Emperor Emeritus, Queen Elizabeth II has forged a lasting friendship

File photo of the Yomiuri Shimbun
Queen Elizabeth II, during her visit to Japan in May 1975, met the Emperor Emeritus, Empress Empress and their three children: the current Emperor, Crown Prince Akishino and Sayako Kuroda.

Britain’s Queen Elizabeth II, who died Thursday at 96, had forged close friendships with members of the Japanese imperial family over the years. His friendship with the Emperor Emeritus, 88, notably lasted nearly 70 years, during which they both dealt with the scars that the British and Japanese bore from the Second World War. The strong bond between the two monarchs provided a necessary impetus for the peoples of the two countries to become true friends.

According to the Imperial Household Agency, the Emperor Emeritus and Empress Emeritus were deeply saddened by the news of the Queen’s death. They expressed their gratitude for his friendship over the years and prayed for the repose of his soul.

In 1953, the Emperor Emeritus attended the Queen’s coronation ceremony. The then Crown Prince, 19, spoke without an interpreter to the Queen, 27, about the events of his trip.

In 1998, the Emperor Emeritus made his first visit to Britain after his accession to the throne. In Britain at this time, many people still harbored bitter feelings against Japan for its role in World War II. A group of Britons taken prisoner during the war by the now disbanded Imperial Japanese Army protested the then Emperor of Japan and turned their backs on him as he rode by horse-drawn carriage during a London welcome parade.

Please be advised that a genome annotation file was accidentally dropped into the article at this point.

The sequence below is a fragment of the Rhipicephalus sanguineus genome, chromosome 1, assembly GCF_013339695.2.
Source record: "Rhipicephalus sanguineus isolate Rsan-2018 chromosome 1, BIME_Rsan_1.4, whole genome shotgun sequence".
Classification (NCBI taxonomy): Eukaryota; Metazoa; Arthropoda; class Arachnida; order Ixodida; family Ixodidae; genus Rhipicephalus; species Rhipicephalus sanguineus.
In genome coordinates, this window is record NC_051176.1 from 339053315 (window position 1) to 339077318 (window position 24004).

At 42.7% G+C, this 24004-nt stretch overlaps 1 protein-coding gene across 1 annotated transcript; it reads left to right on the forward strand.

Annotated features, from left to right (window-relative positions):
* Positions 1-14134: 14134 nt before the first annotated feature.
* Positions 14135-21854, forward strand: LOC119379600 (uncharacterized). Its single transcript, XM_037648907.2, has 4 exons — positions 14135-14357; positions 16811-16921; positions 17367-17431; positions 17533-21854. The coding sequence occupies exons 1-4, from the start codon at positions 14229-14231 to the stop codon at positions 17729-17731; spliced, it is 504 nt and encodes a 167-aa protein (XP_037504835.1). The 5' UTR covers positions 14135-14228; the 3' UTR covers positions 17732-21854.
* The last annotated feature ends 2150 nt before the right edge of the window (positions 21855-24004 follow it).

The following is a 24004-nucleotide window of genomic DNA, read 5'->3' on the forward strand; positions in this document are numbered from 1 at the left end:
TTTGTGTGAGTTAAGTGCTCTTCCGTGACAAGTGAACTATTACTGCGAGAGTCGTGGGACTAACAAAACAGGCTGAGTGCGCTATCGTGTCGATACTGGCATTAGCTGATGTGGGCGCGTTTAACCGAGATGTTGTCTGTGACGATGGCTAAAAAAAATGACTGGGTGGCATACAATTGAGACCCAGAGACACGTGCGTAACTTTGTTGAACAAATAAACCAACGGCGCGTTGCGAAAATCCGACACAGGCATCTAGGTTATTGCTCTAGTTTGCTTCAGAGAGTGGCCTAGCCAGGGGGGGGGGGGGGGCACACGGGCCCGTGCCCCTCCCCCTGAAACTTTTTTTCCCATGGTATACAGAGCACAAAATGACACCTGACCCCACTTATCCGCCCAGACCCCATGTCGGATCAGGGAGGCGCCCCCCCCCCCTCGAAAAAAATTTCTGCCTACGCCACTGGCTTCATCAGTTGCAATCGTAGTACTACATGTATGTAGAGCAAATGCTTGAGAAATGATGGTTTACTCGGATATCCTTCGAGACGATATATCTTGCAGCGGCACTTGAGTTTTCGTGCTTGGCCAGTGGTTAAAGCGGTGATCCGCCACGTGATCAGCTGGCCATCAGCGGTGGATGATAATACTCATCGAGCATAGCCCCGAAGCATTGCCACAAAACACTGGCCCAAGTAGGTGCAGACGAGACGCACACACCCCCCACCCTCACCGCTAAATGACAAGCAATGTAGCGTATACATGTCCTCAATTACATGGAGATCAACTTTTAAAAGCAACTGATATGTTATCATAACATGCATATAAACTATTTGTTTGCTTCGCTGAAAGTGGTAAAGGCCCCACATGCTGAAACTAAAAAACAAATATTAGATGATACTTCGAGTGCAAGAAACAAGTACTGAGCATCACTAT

At the dinner banquet held at Buckingham Palace that evening, the Emperor Emeritus said: “At the thought of the scars of war that people bear, our hearts are filled with deep sorrow and pain.”

File photo of the Yomiuri Shimbun
Queen Elizabeth II and the Emperor Emeritus talk at a banquet in London during the then Emperor’s visit to Britain in May 1998.

In response, referring to the long history of bilateral relations, Queen Elizabeth said Britain was not a fair weather friend, but a true friend of Japan.

His warm welcome from the imperial couple was widely reported in Britain.

“I felt the bitter feelings in Britain against Japan were gradually diminishing as the Emperor Emeritus tried to interact with the British people,” said Masahiro Sato, 81, who accompanied the Emperor Emeritus on the trip as Chamberlain. “I believe the close and long-standing relationship between the Emperor Emeritus and the Queen has made this possible.”

In 2012, the Emperor Emeritus traveled to Britain to attend an event commemorating the 60th anniversary of Queen Elizabeth’s accession to the throne. He had just had heart surgery three months earlier and was not in perfect health, but he was determined to make the trip.

The current Emperor, 62, had also had a close relationship with the Queen since visiting Japan in 1975. He studied in Britain from 1983 to 1985. She gave him a warm welcome whenever he was visiting the country, and in a statement issued on Friday, the Emperor expressed his deep appreciation for his kindness and hospitality on these occasions.

The Emperor had planned to visit Britain on his first overseas trip since assuming the throne, but the trip was postponed due to the novel coronavirus pandemic. In his statement, he also expressed his sincere gratitude for the Queen’s invitation to visit his country.